Switch out the ‘m’ in mole and what do you get? A vole, of course! Actually, the vole is more related to the mouse than it is to the mole. Also known as field mice, voles possess a stouter body, a shorter and hairier and slightly rounder head, smaller ears and eyes, and differently formed molars compared to the mouse and the mole. Their fur colours range from light brown to grey.
If you’re not sure whether or not you have a vole or a mole problem, here’s how you can tell. Voles make holes. Moles, on the other hand, make mounds. Voles can create tunnels both underground and above-ground in the soil.
Vegetation is the vole’s main diet, meaning not only is your lawn grass at risk of being eaten, but also all of your fruit trees, prize-winning flowers and vegetables, and ornamental plants. That being said they are also fond of eating gypsy moths, snails, and the remains of other dead animals. Seeds, bulbs, tubers, and rhizomes are part of their fall diet which they gather and store for the winter.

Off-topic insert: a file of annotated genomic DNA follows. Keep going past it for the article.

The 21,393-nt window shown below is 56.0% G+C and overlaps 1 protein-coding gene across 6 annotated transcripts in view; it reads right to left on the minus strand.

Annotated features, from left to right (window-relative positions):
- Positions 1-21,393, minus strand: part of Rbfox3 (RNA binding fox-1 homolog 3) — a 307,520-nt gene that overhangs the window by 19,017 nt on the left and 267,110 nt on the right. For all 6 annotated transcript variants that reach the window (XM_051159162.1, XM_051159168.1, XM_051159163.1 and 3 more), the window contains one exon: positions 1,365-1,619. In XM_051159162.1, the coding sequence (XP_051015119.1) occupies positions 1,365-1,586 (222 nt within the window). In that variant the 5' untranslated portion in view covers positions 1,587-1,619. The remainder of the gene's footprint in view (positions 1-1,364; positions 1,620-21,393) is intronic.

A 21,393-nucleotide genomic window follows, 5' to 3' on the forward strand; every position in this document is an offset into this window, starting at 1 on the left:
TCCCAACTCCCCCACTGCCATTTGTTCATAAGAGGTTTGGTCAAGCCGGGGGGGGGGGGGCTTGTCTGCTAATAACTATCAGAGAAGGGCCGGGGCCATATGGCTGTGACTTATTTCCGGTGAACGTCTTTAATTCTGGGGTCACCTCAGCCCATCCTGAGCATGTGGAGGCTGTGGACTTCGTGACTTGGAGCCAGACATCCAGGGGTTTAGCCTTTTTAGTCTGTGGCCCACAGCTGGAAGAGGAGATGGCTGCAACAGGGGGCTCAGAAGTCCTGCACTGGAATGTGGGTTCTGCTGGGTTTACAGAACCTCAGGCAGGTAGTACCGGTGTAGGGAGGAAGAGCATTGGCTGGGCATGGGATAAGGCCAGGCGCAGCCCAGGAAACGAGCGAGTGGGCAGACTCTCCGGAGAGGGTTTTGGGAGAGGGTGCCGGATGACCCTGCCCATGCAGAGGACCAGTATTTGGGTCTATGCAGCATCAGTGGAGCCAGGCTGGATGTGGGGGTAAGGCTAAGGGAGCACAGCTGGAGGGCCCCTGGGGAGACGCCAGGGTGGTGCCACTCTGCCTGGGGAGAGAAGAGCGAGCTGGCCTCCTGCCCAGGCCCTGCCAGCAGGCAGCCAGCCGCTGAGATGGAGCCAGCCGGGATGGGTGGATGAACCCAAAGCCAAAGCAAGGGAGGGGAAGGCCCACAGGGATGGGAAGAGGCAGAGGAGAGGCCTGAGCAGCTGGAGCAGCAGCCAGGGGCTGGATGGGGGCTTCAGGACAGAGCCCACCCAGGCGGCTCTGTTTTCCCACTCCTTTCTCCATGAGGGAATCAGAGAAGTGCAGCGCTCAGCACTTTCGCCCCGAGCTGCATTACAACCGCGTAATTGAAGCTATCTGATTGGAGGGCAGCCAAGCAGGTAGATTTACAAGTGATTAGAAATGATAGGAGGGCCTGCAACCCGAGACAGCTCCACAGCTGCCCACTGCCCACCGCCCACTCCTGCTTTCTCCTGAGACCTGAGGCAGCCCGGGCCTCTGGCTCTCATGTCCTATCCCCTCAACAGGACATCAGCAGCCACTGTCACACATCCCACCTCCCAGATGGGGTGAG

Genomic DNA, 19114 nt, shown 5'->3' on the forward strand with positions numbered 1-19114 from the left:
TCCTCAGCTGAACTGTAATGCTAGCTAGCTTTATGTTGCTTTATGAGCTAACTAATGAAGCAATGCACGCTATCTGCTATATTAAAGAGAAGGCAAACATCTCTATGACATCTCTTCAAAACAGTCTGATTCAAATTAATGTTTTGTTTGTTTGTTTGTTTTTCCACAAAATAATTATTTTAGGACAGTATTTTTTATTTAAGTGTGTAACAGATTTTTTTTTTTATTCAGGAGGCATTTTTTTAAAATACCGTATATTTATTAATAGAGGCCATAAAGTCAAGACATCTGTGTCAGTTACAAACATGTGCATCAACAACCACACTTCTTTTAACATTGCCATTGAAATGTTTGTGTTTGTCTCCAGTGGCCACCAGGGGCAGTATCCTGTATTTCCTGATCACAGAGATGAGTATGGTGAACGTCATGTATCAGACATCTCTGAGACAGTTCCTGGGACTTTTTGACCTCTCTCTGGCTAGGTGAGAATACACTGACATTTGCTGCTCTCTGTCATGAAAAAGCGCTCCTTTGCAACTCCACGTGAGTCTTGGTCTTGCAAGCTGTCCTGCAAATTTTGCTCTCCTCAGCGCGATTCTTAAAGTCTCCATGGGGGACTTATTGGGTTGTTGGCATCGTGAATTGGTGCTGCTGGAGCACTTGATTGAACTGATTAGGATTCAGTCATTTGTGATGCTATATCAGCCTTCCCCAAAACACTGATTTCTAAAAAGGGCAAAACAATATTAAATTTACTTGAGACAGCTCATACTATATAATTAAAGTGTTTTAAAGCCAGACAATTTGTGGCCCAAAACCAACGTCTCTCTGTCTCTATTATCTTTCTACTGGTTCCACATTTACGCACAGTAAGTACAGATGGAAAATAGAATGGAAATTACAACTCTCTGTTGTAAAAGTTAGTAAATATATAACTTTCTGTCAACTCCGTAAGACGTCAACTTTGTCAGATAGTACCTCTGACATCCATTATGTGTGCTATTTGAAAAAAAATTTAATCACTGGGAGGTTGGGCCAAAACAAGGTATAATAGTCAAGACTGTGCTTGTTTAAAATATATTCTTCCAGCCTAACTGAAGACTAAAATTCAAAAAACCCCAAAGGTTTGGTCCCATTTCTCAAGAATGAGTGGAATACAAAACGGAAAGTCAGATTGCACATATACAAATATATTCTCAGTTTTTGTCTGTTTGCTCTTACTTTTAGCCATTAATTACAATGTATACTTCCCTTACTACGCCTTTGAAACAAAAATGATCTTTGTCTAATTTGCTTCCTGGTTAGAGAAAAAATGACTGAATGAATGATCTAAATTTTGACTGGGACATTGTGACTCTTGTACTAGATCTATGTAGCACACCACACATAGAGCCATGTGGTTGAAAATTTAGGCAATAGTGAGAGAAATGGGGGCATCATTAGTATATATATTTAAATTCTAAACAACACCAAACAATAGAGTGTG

Voles are considered to be pests for a very good reason. They can be host to several parasites, including fleas, ticks, and lice, and thus they will spread diseases such as Lyme disease, Rocky Mountain spotted fever, and to a lesser degree tularemia and rabies (although the rabies part has yet to be confirmed…better safe than sorry to assume as much though!). Voles will bite if they are threatened by you or your pets if you own any, so beware if you get too close to one! Sometimes they may even end up inside the house (this is rare, but it can still happen).
You’re most likely to discover you’ve got a vole problem in the spring, as they raise their young, usually 3 to 6 per litter, from March to early April. They have very few predators given their secluded underground lifestyle, but they can attract several predators including other pests you don’t want to find at home, such as skunks!
If you’ve discovered a couple of holes in your prized flowerbed or your pristine front lawn or backyard, call your local Pest Boss to get your vole infestation eradicated. We’ll get you, varmints!